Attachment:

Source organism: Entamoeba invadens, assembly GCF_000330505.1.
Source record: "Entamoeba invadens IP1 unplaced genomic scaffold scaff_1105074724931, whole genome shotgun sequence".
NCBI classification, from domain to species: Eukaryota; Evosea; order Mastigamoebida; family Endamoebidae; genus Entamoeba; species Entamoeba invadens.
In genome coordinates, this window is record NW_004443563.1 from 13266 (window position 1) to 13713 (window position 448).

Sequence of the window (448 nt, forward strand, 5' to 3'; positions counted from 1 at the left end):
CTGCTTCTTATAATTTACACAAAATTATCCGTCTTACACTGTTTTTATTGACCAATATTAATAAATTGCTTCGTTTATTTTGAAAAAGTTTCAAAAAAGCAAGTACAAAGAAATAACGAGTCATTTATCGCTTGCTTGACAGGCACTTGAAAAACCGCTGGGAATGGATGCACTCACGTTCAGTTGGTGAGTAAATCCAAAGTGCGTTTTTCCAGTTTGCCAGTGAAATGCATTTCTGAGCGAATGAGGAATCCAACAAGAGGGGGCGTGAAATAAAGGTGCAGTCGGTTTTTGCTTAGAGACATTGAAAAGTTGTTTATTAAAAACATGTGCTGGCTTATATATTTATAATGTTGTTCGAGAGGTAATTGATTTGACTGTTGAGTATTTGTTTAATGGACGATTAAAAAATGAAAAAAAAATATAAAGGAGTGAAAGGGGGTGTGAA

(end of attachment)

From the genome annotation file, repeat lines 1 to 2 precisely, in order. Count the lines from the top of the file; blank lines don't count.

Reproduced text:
Source organism: Entamoeba invadens, assembly GCF_000330505.1.
Source record: "Entamoeba invadens IP1 unplaced genomic scaffold scaff_1105074724931, whole genome shotgun sequence".